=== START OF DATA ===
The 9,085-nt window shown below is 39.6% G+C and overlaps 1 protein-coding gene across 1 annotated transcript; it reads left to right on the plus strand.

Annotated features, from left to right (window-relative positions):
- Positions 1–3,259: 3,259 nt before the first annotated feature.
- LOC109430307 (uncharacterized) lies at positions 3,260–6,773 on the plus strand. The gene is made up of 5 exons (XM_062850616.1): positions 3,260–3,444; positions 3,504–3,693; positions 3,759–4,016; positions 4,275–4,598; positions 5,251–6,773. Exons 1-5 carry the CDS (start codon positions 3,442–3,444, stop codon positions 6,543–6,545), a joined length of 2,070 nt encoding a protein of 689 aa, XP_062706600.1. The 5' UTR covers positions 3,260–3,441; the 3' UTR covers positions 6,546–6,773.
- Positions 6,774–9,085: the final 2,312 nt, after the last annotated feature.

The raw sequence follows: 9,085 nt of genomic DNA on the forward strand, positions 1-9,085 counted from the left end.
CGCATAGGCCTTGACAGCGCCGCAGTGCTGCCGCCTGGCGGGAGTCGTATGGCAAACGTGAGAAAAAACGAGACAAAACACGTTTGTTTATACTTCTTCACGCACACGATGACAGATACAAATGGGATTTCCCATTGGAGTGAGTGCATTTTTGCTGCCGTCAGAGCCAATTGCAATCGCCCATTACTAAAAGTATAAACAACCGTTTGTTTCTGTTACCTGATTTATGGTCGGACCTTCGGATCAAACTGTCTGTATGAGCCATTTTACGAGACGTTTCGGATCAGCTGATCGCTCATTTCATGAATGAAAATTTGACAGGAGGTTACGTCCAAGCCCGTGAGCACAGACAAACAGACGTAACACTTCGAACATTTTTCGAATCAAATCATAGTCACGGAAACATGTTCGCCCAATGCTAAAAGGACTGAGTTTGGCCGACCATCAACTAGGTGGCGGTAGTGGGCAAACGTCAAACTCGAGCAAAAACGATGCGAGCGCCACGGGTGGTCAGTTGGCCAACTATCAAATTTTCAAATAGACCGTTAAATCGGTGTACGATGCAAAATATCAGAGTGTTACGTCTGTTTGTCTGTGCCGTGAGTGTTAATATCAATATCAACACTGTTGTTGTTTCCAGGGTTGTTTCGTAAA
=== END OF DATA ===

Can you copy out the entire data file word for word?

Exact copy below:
The 9,085-nt window shown below is 39.6% G+C and overlaps 1 protein-coding gene across 1 annotated transcript; it reads left to right on the plus strand.

Annotated features, from left to right (window-relative positions):
- Positions 1–3,259: 3,259 nt before the first annotated feature.
- LOC109430307 (uncharacterized) lies at positions 3,260–6,773 on the plus strand. The gene is made up of 5 exons (XM_062850616.1): positions 3,260–3,444; positions 3,504–3,693; positions 3,759–4,016; positions 4,275–4,598; positions 5,251–6,773. Exons 1-5 carry the CDS (start codon positions 3,442–3,444, stop codon positions 6,543–6,545), a joined length of 2,070 nt encoding a protein of 689 aa, XP_062706600.1. The 5' UTR covers positions 3,260–3,441; the 3' UTR covers positions 6,546–6,773.
- Positions 6,774–9,085: the final 2,312 nt, after the last annotated feature.

The raw sequence follows: 9,085 nt of genomic DNA on the forward strand, positions 1-9,085 counted from the left end.
CGCATAGGCCTTGACAGCGCCGCAGTGCTGCCGCCTGGCGGGAGTCGTATGGCAAACGTGAGAAAAAACGAGACAAAACACGTTTGTTTATACTTCTTCACGCACACGATGACAGATACAAATGGGATTTCCCATTGGAGTGAGTGCATTTTTGCTGCCGTCAGAGCCAATTGCAATCGCCCATTACTAAAAGTATAAACAACCGTTTGTTTCTGTTACCTGATTTATGGTCGGACCTTCGGATCAAACTGTCTGTATGAGCCATTTTACGAGACGTTTCGGATCAGCTGATCGCTCATTTCATGAATGAAAATTTGACAGGAGGTTACGTCCAAGCCCGTGAGCACAGACAAACAGACGTAACACTTCGAACATTTTTCGAATCAAATCATAGTCACGGAAACATGTTCGCCCAATGCTAAAAGGACTGAGTTTGGCCGACCATCAACTAGGTGGCGGTAGTGGGCAAACGTCAAACTCGAGCAAAAACGATGCGAGCGCCACGGGTGGTCAGTTGGCCAACTATCAAATTTTCAAATAGACCGTTAAATCGGTGTACGATGCAAAATATCAGAGTGTTACGTCTGTTTGTCTGTGCCGTGAGTGTTAATATCAATATCAACACTGTTGTTGTTTCCAGGGTTGTTTCGTAAA